Friends of Snodgrass Mountain board member Michele Simpson complimented the Town Council on its efforts to take community input. “I think the letter is a very good letter,” she said.
Following some suggestions from the public on wording, the Town Council discussed its thoughts on the letter.
Town Council member Skip Berkshire said he was disappointed in the letter. “As we heard earlier on the first letter, this is an object crafted to obtain a pre-determined decision,” he said. “The effort is to kill this before it goes to NEPA… We’re trying to kill something before it gets its due process.”
Berkshire said he supported asking the Forest Service to consider impacts of the expansion but would not sign the letter. “We’re doing ourselves a disservice,” he said.
Town Council member Reed Betz said he felt good about the process. “We’ve come a long way with this letter,” he said, and continued, “We can move on to bigger and better things.”
Town Council member Billy Rankin agreed. “I feel like we’re representing town very well with this letter,” he said, noting that it wasn’t going to make everyone happy. Still, he felt the town’s electorate spoke in November when it chose several candidates who were against the Snodgrass expansion. “There are always going to be people upset, but people expect us to make a decision that speaks as the voice of the town,” he said.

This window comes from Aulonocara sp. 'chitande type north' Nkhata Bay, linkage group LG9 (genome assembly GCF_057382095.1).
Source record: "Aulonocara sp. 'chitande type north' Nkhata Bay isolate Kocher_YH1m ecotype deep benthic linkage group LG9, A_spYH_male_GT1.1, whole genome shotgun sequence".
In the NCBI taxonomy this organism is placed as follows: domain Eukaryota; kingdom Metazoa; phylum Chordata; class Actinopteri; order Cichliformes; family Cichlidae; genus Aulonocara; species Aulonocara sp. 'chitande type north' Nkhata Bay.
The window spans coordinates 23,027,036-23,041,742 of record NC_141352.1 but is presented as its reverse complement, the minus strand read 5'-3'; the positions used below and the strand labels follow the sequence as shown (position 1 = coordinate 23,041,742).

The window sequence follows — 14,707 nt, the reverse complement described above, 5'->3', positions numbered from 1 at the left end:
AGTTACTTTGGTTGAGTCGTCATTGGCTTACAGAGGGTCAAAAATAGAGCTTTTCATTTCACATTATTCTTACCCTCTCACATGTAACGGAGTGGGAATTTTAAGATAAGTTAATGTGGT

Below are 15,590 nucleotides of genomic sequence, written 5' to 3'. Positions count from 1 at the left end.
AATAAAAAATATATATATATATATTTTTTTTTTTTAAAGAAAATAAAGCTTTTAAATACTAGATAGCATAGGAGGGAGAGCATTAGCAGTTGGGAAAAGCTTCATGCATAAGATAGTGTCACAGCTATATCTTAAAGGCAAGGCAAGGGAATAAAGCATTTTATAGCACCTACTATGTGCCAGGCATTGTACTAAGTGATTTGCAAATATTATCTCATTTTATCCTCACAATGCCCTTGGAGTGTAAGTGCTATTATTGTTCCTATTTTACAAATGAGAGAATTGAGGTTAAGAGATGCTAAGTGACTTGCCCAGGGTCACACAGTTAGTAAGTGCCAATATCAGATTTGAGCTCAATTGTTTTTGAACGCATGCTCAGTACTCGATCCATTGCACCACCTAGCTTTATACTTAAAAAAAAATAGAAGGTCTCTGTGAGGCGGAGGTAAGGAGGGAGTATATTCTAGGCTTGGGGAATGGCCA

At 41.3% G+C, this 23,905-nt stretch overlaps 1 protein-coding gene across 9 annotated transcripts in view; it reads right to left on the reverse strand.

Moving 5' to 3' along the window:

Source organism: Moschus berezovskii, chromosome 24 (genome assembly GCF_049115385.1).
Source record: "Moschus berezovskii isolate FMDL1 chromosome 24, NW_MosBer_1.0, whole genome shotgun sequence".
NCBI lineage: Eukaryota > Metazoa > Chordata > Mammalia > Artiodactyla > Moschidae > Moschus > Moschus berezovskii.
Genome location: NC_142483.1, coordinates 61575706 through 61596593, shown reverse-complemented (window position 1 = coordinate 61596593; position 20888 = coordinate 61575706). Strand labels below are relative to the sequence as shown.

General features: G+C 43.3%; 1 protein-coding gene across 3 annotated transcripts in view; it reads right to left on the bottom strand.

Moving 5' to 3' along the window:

Metsch agreed with Betz and Rankin. “It’s been a really hard road working on this letter,” she said. “I think we’ve found a way to express people’s opinions.” She also urged private citizens to continue to contact Richmond with their thoughts.
The Town Council then voted 4-1 to send the letter, with Berkshire voting no and mayor Alan Bernholtz and Town Council member Dan Escalante absent.
Prior to discussing the letter, the Town Council agreed to send a letter to the Forest Service asking for cooperating agency status if the project should enter the NEPA process. If granted, the status would give the town an official role in the NEPA process. The council voted unanimously to send that letter.